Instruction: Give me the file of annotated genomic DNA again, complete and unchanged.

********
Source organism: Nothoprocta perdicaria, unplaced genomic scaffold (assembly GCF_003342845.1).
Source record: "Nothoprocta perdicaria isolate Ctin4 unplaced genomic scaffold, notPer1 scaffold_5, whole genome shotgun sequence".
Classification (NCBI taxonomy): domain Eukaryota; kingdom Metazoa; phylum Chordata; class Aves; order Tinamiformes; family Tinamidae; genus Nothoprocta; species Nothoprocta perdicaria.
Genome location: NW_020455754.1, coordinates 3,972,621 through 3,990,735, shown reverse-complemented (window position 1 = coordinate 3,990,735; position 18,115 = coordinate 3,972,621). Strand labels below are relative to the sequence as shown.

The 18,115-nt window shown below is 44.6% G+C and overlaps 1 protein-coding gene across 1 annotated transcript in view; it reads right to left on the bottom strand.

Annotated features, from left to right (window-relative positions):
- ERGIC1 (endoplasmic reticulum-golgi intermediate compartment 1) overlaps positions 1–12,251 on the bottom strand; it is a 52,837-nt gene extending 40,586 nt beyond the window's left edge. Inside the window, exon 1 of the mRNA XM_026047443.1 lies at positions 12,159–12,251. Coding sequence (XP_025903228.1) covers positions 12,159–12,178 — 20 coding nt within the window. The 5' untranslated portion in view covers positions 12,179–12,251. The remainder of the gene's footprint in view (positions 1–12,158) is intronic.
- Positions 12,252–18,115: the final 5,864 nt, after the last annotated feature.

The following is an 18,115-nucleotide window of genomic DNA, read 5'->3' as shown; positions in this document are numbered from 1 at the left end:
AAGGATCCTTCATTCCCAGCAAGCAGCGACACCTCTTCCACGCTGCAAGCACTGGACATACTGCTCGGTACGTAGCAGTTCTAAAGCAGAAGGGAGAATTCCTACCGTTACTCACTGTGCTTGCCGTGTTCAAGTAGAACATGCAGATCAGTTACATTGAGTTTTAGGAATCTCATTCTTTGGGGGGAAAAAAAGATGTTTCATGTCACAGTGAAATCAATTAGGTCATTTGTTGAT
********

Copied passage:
Source organism: Nothoprocta perdicaria, unplaced genomic scaffold (assembly GCF_003342845.1).
Source record: "Nothoprocta perdicaria isolate Ctin4 unplaced genomic scaffold, notPer1 scaffold_5, whole genome shotgun sequence".
Classification (NCBI taxonomy): domain Eukaryota; kingdom Metazoa; phylum Chordata; class Aves; order Tinamiformes; family Tinamidae; genus Nothoprocta; species Nothoprocta perdicaria.
Genome location: NW_020455754.1, coordinates 3,972,621 through 3,990,735, shown reverse-complemented (window position 1 = coordinate 3,990,735; position 18,115 = coordinate 3,972,621). Strand labels below are relative to the sequence as shown.

The 18,115-nt window shown below is 44.6% G+C and overlaps 1 protein-coding gene across 1 annotated transcript in view; it reads right to left on the bottom strand.

Annotated features, from left to right (window-relative positions):
- ERGIC1 (endoplasmic reticulum-golgi intermediate compartment 1) overlaps positions 1–12,251 on the bottom strand; it is a 52,837-nt gene extending 40,586 nt beyond the window's left edge. Inside the window, exon 1 of the mRNA XM_026047443.1 lies at positions 12,159–12,251. Coding sequence (XP_025903228.1) covers positions 12,159–12,178 — 20 coding nt within the window. The 5' untranslated portion in view covers positions 12,179–12,251. The remainder of the gene's footprint in view (positions 1–12,158) is intronic.
- Positions 12,252–18,115: the final 5,864 nt, after the last annotated feature.

The following is an 18,115-nucleotide window of genomic DNA, read 5'->3' as shown; positions in this document are numbered from 1 at the left end:
AAGGATCCTTCATTCCCAGCAAGCAGCGACACCTCTTCCACGCTGCAAGCACTGGACATACTGCTCGGTACGTAGCAGTTCTAAAGCAGAAGGGAGAATTCCTACCGTTACTCACTGTGCTTGCCGTGTTCAAGTAGAACATGCAGATCAGTTACATTGAGTTTTAGGAATCTCATTCTTTGGGGGGAAAAAAAGATGTTTCATGTCACAGTGAAATCAATTAGGTCATTTGTTGAT